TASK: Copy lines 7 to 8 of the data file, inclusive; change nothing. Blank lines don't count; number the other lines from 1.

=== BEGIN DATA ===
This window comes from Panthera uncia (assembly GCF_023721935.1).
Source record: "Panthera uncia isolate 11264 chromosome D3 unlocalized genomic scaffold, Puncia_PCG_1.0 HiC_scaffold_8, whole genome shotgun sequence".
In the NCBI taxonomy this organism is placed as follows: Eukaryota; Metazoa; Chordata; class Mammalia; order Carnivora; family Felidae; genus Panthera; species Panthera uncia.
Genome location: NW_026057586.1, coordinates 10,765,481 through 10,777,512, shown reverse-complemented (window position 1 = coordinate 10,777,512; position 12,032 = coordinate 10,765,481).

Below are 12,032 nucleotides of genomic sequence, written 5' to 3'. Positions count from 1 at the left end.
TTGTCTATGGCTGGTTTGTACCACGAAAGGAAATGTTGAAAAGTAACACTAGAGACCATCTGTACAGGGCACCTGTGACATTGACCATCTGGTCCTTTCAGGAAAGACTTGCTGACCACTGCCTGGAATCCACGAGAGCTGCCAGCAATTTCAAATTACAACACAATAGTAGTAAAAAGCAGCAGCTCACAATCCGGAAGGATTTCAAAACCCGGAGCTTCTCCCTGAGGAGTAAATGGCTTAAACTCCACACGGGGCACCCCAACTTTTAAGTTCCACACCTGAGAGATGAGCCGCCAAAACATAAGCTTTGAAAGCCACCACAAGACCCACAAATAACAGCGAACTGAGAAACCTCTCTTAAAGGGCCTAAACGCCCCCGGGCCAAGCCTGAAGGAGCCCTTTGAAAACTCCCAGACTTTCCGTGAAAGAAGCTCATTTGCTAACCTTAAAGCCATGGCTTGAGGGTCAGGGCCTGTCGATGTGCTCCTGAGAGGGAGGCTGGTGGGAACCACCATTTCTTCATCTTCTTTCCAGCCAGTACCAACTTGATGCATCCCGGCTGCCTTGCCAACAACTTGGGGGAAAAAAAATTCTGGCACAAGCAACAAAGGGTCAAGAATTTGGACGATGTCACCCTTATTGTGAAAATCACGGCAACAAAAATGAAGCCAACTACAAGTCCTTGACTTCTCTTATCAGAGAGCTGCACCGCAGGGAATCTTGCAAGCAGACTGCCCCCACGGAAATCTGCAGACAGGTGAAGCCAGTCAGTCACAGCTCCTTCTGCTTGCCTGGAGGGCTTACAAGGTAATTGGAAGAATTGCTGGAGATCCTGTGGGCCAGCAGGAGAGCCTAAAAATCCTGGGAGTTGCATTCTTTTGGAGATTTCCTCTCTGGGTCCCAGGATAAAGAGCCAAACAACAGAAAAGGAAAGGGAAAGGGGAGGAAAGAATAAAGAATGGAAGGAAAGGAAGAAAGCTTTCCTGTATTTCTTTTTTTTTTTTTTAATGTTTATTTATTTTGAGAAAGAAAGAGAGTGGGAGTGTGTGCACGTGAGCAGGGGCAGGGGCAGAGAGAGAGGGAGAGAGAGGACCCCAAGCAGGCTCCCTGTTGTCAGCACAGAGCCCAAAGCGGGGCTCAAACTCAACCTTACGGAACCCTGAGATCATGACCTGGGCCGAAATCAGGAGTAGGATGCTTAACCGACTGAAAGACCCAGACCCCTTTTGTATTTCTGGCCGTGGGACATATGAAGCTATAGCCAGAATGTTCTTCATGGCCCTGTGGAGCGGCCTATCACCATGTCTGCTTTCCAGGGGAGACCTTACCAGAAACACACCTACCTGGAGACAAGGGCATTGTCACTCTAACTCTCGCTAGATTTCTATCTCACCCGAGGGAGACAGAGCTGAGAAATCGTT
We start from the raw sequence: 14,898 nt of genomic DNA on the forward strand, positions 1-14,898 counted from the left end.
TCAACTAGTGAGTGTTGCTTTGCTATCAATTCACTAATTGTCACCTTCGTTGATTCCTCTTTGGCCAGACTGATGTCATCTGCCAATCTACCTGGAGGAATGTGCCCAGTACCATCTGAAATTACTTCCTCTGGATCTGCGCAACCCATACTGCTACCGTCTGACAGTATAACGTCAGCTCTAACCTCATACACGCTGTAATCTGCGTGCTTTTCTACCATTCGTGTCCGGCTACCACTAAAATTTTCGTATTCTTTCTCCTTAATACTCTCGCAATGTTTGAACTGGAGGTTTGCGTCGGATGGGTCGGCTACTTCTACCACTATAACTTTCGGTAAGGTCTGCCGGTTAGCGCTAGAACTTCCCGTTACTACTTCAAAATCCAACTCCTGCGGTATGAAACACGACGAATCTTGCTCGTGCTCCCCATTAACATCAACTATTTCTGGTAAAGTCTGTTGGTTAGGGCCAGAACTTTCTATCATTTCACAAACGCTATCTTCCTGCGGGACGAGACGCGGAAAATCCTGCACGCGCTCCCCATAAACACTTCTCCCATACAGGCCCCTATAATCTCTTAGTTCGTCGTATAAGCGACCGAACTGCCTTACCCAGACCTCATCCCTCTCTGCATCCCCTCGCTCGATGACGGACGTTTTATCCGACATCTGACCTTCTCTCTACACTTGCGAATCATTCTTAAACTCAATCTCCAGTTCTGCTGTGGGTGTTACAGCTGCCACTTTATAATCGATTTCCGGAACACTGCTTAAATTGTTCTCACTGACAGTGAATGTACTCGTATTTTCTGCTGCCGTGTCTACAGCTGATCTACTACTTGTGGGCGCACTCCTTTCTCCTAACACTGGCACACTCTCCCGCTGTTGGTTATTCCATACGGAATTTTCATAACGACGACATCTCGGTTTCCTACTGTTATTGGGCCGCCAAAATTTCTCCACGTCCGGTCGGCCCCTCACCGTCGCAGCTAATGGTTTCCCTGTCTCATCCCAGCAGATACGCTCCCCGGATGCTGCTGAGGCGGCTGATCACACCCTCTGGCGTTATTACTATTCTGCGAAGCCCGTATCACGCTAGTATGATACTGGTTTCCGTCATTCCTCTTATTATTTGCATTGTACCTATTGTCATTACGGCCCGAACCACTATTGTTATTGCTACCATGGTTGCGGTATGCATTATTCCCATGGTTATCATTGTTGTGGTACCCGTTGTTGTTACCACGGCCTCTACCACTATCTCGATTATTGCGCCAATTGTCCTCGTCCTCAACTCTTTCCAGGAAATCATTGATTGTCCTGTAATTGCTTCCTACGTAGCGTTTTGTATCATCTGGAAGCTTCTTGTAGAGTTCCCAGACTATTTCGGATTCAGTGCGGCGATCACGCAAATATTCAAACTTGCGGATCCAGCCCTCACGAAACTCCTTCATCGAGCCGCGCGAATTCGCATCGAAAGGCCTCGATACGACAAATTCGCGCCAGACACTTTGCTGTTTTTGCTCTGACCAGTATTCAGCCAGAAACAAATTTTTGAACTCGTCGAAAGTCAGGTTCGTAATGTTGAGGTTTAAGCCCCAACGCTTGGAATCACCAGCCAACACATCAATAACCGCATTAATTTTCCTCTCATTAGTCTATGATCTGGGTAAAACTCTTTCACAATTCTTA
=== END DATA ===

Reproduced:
We start from the raw sequence: 14,898 nt of genomic DNA on the forward strand, positions 1-14,898 counted from the left end.
TCAACTAGTGAGTGTTGCTTTGCTATCAATTCACTAATTGTCACCTTCGTTGATTCCTCTTTGGCCAGACTGATGTCATCTGCCAATCTACCTGGAGGAATGTGCCCAGTACCATCTGAAATTACTTCCTCTGGATCTGCGCAACCCATACTGCTACCGTCTGACAGTATAACGTCAGCTCTAACCTCATACACGCTGTAATCTGCGTGCTTTTCTACCATTCGTGTCCGGCTACCACTAAAATTTTCGTATTCTTTCTCCTTAATACTCTCGCAATGTTTGAACTGGAGGTTTGCGTCGGATGGGTCGGCTACTTCTACCACTATAACTTTCGGTAAGGTCTGCCGGTTAGCGCTAGAACTTCCCGTTACTACTTCAAAATCCAACTCCTGCGGTATGAAACACGACGAATCTTGCTCGTGCTCCCCATTAACATCAACTATTTCTGGTAAAGTCTGTTGGTTAGGGCCAGAACTTTCTATCATTTCACAAACGCTATCTTCCTGCGGGACGAGACGCGGAAAATCCTGCACGCGCTCCCCATAAACACTTCTCCCATACAGGCCCCTATAATCTCTTAGTTCGTCGTATAAGCGACCGAACTGCCTTACCCAGACCTCATCCCTCTCTGCATCCCCTCGCTCGATGACGGACGTTTTATCCGACATCTGACCTTCTCTCTACACTTGCGAATCATTCTTAAACTCAATCTCCAGTTCTGCTGTGGGTGTTACAGCTGCCACTTTATAATCGATTTCCGGAACACTGCTTAAATTGTTCTCACTGACAGTGAATGTACTCGTATTTTCTGCTGCCGTGTCTACAGCTGATCTACTACTTGTGGGCGCACTCCTTTCTCCTAACACTGGCACACTCTCCCGCTGTTGGTTATTCCATACGGAATTTTCATAACGACGACATCTCGGTTTCCTACTGTTATTGGGCCGCCAAAATTTCTCCACGTCCGGTCGGCCCCTCACCGTCGCAGCTAATGGTTTCCCTGTCTCATCCCAGCAGATACGCTCCCCGGATGCTGCTGAGGCGGCTGATCACACCCTCTGGCGTTATTACTATTCTGCGAAGCCCGTATCACGCTAGTATGATACTGGTTTCCGTCATTCCTCTTATTATTTGCATTGTACCTATTGTCATTACGGCCCGAACCACTATTGTTATTGCTACCATGGTTGCGGTATGCATTATTCCCATGGTTATCATTGTTGTGGTACCCGTTGTTGTTACCACGGCCTCTACCACTATCTCGATTATTGCGCCAATTGTCCTCGTCCTCAACTCTTTCCAGGAAATCATTGATTGTCCTGTAATTGCTTCCTACGTAGCGTTTTGTATCATCTGGAAGCTTCTTGTAGAGTTCCCAGACTATTTCGGATTCAGTGCGGCGATCACGCAAATATTCAAACTTGCGGATCCAGCCCTCACGAAACTCCTTCATCGAGCCGCGCGAATTCGCATCGAAAGGCCTCGATACGACAAATTCGCGCCAGACACTTTGCTGTTTTTGCTCTGACCAGTATTCAGCCAGAAACAAATTTTTGAACTCGTCGAAAGTCAGGTTCGTAATGTTGAGGTTTAAGCCCCAACGCTTGGAATCACCAGCCAACACATCAATAACCGCATTAATTTTCCTCTCATTAGTCTATGATCTGGGTAAAACTCTTTCACAATTCTTA